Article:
House Envy: Inside Georgia’s most expensive mansion

Find out why Chestnut Hall is asking a staggering $48 million
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Chestnut Hall
courtesy of Coldwell Banker

With a current asking price of $48 million, Chestnut Hall in Sandy Springs is the most expensive estate in all of Georgia. The buyer will pay roughly $179,000 per month in mortgage payments. What makes a property worth that much?

It’s not simply the size. The 17,776-square-foot mansion has seven bedrooms and 11 bathrooms plus two kitchens, a 16-person dining room, gym, library, media room, sunroom, and more. The estate manager’s quarters add four more bedrooms and three more baths, and the poolhouse has a bedroom of its own. It is, in a word, vast. Yet there are at least 15 other homes that size or larger on the market in Atlanta right now, and even the priciest of those asks $25 million—about half of Chestnut Hall’s price. It’s not just the generous 18.6-acre lot either. Several of the aforementioned behemoths boast similarly sized lots.

It is a combination of unique architectural elements, such as decorative dining room doors sourced from a 19th century English monastery and an extensive collection of priceless art that was called “one of the most notable collections of art and antiques in America today” by Coldwell Banker Previews International President Betty Graham. It also helps that the estate sits in the 30327 ZIP code, Atlanta’s most exclusive, according to Forbes magazine. The home that the listing calls a “private estate custom-crafted for the ultra-affluent” is also available sans art and antiquities for the relative bargain price of $37.5 million.

For either amount, the buyer of the limestone-and-brick mansion will enjoy features such as a 1,000-bottle, climate-controlled wine cellar and a 77,000-gallon saline swimming pool. They will enter their manor through 19th century Parisian doors before taking in an entrance gallery with ceilings, moldings, and columns inspired by Borromini’s gallery at the Palazzo Spada in Rome, the Braccio Nuovo at the Vatican Museum, and the Hôtel de Béhague in Paris. Then they can enter their 1,700-square-foot, three-room fitness studio through French Art Deco doors, work out in the expansive gym, and relax in a spacious spa complete with steam room, eight-person sauna, double shower, and chaise lounge capable of converting into a massage table. Kids will adore the full playground, baseball field, and children’s kitchen equipped with a snow-cone machine.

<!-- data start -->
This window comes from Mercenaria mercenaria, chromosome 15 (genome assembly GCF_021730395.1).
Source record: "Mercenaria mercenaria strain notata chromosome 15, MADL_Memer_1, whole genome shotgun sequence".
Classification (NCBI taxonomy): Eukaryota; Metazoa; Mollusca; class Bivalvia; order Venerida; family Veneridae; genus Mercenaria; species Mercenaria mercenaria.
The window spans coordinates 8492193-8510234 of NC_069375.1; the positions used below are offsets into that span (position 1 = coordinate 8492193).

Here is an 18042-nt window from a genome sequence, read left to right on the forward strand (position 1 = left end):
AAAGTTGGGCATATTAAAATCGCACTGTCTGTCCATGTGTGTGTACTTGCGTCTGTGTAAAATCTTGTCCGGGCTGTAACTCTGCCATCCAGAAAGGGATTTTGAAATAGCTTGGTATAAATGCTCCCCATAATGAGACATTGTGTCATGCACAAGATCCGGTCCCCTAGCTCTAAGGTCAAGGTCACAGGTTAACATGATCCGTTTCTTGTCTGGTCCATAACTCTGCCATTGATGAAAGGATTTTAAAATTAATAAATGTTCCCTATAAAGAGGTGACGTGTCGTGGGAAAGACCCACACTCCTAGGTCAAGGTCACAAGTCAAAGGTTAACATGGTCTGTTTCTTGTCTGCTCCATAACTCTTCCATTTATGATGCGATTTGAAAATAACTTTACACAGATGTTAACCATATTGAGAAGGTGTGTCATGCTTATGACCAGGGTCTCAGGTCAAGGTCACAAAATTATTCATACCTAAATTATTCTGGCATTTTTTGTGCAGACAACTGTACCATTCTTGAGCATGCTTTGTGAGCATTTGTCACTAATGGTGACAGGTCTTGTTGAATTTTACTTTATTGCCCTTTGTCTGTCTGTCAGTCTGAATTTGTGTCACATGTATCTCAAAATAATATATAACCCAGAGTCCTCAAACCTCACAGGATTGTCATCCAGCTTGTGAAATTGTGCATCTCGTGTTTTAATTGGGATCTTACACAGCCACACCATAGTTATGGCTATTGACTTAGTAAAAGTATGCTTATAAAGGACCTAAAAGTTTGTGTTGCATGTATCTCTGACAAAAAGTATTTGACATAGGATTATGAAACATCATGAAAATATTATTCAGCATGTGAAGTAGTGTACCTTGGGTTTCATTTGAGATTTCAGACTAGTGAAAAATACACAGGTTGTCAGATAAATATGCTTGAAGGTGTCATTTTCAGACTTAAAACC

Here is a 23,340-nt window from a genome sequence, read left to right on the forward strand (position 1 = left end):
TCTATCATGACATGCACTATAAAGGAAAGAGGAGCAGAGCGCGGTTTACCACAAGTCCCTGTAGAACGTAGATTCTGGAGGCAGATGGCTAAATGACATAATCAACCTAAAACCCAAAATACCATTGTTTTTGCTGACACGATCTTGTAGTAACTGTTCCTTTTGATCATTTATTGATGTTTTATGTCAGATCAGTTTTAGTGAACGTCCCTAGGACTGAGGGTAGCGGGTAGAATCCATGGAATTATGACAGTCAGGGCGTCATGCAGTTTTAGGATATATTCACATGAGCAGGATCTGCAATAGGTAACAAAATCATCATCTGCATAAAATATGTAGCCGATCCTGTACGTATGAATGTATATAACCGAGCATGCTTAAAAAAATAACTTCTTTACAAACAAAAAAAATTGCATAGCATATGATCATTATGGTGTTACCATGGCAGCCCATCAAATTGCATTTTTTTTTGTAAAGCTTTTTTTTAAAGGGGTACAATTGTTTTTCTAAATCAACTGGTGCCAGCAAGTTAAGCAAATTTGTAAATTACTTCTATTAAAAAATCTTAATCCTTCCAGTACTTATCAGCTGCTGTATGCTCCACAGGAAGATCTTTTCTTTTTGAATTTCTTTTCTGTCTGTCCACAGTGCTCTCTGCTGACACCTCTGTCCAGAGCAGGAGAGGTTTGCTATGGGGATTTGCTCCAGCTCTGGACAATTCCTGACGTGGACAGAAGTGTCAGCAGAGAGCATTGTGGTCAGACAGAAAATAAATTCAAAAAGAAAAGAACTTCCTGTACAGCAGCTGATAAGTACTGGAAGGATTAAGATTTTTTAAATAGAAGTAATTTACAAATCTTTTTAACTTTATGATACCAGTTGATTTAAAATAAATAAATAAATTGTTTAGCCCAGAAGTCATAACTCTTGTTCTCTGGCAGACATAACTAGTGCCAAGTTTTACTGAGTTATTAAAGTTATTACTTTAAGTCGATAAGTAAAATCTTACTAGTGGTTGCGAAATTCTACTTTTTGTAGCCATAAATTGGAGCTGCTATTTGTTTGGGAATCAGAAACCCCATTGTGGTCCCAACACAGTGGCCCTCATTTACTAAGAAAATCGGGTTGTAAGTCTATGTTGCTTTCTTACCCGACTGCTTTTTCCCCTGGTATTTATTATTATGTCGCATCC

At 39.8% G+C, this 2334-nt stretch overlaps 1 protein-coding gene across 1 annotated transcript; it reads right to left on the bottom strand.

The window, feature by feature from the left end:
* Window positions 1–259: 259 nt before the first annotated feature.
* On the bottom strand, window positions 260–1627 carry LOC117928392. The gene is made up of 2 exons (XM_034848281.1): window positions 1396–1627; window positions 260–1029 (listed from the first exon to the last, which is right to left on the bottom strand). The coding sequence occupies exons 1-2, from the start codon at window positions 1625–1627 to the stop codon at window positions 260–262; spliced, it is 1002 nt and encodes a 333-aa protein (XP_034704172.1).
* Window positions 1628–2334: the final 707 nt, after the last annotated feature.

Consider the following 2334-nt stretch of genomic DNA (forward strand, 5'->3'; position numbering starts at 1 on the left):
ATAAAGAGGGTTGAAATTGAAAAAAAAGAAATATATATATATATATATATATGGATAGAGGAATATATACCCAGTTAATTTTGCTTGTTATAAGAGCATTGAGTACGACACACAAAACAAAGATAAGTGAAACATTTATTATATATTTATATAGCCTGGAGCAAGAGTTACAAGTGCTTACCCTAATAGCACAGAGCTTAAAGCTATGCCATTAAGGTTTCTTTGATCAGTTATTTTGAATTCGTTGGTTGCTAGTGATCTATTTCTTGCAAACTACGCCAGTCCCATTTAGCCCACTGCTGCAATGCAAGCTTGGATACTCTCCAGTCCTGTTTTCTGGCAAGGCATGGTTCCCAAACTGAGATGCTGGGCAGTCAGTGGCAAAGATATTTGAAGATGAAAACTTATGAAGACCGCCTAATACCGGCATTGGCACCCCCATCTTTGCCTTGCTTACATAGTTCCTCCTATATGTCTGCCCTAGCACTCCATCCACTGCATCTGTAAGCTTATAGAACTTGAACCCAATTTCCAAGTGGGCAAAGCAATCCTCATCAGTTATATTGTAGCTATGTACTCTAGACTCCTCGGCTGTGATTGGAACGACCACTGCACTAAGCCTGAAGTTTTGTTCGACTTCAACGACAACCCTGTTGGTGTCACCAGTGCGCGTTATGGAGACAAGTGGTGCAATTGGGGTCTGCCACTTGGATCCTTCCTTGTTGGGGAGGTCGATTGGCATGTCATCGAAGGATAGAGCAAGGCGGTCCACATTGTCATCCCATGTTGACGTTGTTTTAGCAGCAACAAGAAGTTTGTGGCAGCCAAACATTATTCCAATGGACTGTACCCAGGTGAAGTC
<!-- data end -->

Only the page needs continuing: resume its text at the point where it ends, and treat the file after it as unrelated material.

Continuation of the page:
Luxurious finishes and lavish materials abound: Venetian plaster walls, custom silk draperies, intricately carved marble fireplace mantles, and custom mahogany doors. Irish Waterford crystal chandeliers from 1830 hang over French herringbone hardwood floors. An onyx bathtub features an 18K gold-plated tub filler. Even the closets have hardware made from 24K gold and Swarovski crystals.

Then there is the estate’s immense array of museum-quality paintings and sculptures, irreplaceable tapestries, and rare antiquities from around the world. It includes original Picasso watercolors, an Arabian funerary stone stele dating back to the 5th to 3rd century B.C.E., and a pair of 19th century jardinières from the gardens of Versailles. A mosaic from the floor of a Roman villa dates back to the year 450, and original paintings from artists such as Henri de Toulouse-Lautrec, Kees Von Dongen, Maurice Utrillo, Edouard Vuillard, Raoul Dufy, and Jean Dufy line the halls.

For more information on Chestnut Hall, visit its website or contact Marc Castillo of Coldwell Banker at 404-705-1570.

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